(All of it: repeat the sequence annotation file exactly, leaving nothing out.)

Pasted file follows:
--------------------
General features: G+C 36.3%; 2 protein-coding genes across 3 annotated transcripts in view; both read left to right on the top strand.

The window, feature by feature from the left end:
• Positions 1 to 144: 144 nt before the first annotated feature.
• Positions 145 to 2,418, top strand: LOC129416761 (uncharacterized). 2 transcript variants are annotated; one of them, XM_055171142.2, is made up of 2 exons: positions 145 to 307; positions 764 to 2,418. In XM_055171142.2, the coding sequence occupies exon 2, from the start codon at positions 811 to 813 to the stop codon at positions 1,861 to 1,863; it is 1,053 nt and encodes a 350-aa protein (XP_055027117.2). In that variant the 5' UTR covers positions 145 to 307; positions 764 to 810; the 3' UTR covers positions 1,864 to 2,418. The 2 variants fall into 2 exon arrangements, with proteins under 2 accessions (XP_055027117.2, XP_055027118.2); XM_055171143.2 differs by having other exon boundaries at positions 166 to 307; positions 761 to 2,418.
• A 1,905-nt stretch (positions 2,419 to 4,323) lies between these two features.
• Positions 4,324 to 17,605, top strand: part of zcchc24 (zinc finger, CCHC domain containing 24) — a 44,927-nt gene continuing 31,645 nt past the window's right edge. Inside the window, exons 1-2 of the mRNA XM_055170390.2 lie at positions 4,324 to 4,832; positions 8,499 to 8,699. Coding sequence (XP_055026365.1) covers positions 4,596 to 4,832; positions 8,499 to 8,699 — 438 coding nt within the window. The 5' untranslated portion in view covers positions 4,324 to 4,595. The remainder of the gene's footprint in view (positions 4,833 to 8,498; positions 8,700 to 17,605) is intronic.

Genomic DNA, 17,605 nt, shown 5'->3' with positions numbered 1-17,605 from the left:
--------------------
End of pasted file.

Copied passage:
General features: G+C 36.3%; 2 protein-coding genes across 3 annotated transcripts in view; both read left to right on the top strand.

The window, feature by feature from the left end:
• Positions 1 to 144: 144 nt before the first annotated feature.
• Positions 145 to 2,418, top strand: LOC129416761 (uncharacterized). 2 transcript variants are annotated; one of them, XM_055171142.2, is made up of 2 exons: positions 145 to 307; positions 764 to 2,418. In XM_055171142.2, the coding sequence occupies exon 2, from the start codon at positions 811 to 813 to the stop codon at positions 1,861 to 1,863; it is 1,053 nt and encodes a 350-aa protein (XP_055027117.2). In that variant the 5' UTR covers positions 145 to 307; positions 764 to 810; the 3' UTR covers positions 1,864 to 2,418. The 2 variants fall into 2 exon arrangements, with proteins under 2 accessions (XP_055027117.2, XP_055027118.2); XM_055171143.2 differs by having other exon boundaries at positions 166 to 307; positions 761 to 2,418.
• A 1,905-nt stretch (positions 2,419 to 4,323) lies between these two features.
• Positions 4,324 to 17,605, top strand: part of zcchc24 (zinc finger, CCHC domain containing 24) — a 44,927-nt gene continuing 31,645 nt past the window's right edge. Inside the window, exons 1-2 of the mRNA XM_055170390.2 lie at positions 4,324 to 4,832; positions 8,499 to 8,699. Coding sequence (XP_055026365.1) covers positions 4,596 to 4,832; positions 8,499 to 8,699 — 438 coding nt within the window. The 5' untranslated portion in view covers positions 4,324 to 4,595. The remainder of the gene's footprint in view (positions 4,833 to 8,498; positions 8,700 to 17,605) is intronic.

Genomic DNA, 17,605 nt, shown 5'->3' with positions numbered 1-17,605 from the left: